They tried – but ultimately failed, presaging the collapse of the USSR and the end of the Cold War. But the “old” idea of technology security remains of vital interest. Only the targets and the perpetrator have changed.
In the 1980’s we were facing the Russian military buildup. Today we are watching the Chinese vastly expand their military abilities. There is a smug notion in Washington that China is decades away from “challenging” the United States, so we do not have to worry – yet.
This, of course, is not far different from the ludicrous predictions the CIA made about the Soviet Union in the 1970’s. Russia, the theory went, was weak, although it had nuclear weapons. So if the US was smart it would engage Russia, negotiate arms control agreements, and open serious trade relations that would help dampen the enthusiasm for Communism. SALT agreements, detente, and major trade deals that pumped more technology into the Soviet Union were born of the theory. Not only did it not change the arms policy of the Soviet Union, the Russians jammed more and more resources into the military and churned out weapons of increasing capability.
China approaches its arms buildup differently, but its objectives are equally clear. It, too, is using espionage to steal whatever it can, as the Pentagon and the CIA know full well but cannot say. China is exploiting the Internet to rob the Pentagon, America’s defense industry and our high technology industry, of just about everything.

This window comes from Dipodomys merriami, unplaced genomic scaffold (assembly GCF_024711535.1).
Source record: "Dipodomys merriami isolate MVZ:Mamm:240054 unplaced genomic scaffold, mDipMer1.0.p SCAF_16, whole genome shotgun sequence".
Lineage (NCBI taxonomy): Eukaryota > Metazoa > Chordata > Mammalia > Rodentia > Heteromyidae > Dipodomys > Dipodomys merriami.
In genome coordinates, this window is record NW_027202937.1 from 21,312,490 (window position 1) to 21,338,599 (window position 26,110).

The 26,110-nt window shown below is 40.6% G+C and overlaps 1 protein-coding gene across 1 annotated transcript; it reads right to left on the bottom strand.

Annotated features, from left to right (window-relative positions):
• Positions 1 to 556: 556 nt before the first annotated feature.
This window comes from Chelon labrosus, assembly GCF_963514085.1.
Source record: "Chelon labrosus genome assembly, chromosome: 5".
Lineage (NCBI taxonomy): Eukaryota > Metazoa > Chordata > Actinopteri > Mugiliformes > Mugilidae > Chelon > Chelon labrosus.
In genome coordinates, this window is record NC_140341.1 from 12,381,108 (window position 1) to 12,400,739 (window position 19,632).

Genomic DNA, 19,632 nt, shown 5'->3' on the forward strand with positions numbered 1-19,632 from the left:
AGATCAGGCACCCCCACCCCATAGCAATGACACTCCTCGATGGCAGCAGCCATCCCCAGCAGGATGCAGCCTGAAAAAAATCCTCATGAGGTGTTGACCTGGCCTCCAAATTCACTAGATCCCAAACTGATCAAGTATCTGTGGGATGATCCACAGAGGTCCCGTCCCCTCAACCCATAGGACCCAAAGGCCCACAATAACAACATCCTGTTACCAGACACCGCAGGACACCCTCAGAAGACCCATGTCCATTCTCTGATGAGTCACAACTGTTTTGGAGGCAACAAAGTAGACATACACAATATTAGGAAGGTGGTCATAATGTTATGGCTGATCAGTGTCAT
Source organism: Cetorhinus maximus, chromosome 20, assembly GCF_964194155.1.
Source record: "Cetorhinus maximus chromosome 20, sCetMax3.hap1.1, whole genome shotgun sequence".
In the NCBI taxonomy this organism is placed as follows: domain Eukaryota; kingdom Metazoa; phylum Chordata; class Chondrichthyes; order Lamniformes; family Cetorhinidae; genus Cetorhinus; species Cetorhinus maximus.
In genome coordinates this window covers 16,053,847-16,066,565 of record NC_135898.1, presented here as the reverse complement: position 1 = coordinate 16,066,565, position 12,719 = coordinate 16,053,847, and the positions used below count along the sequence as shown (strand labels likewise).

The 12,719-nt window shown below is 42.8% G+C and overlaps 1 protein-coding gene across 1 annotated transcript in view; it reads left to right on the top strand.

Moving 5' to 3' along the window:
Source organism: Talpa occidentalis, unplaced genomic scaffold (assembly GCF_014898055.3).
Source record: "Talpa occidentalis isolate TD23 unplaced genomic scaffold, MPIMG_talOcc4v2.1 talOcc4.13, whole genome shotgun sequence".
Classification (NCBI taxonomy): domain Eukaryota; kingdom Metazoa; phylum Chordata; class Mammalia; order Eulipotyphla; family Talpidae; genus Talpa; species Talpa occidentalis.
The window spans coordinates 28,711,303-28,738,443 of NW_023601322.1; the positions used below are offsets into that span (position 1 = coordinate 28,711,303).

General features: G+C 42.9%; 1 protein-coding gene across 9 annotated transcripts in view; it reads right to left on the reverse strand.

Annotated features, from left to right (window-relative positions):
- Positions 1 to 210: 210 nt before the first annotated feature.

And the United States has no plan.
The Pentagon’s cyber security proposals are 20 years too late and much too weak. Classified networks have been compromised, contractors ripped off and valuable technologies stolen. This means trillions (not just billions) of taxpayer-funded R&D dollars have been squandered. Ultimately it means that China can be a credible military superpower much faster than the Washington geniuses say.
Compounding the problem is that we have spent so much domestically and on foreign wars, that major new programs for defense are already being delayed or canceled. Add to that the growing absurdity of our defense priorities, which are focused on tin-pot dictators and small wars rather than strategic defense.
In 1984 the Defense Department and the administration defined the threat and marshaled resources against it. The reverse is the case today.
AFTER THIS REPORT WAS WRITTEN MCAFEE HAS PUBLISHED AN EXTENSIVE REPORT ON CYBER SPYING UNDER THE TITLE “SHADY RAT” (RAT BEING DEFINED AS REMOTE ACCESS TOOL). MCAFEE’S VICE PRESIDENT FOR THREAT RESEARCH, DMITRI ALPEROVICH SAYS THE FOLLOWING:
“What we have witnessed over the past five to six years has been nothing short of a historically unprecedented transfer of wealth,” he writes, “closely guarded national secrets (including from classified government networks), source code, bug databases, e-mail archives, negotiation plans and exploration details for new oil and gas field auctions, document stores, legal contracts, [Supervisory Control and Data Acquisition] configurations, design schematics and much more has ‘fallen off the truck’ of numerous, mostly Western companies and disappeared in the ever-growing electronic archives of dogged adversaries.”
Dr. Stephen Bryen was the founder and first Director of the Defense Technology Security Administration.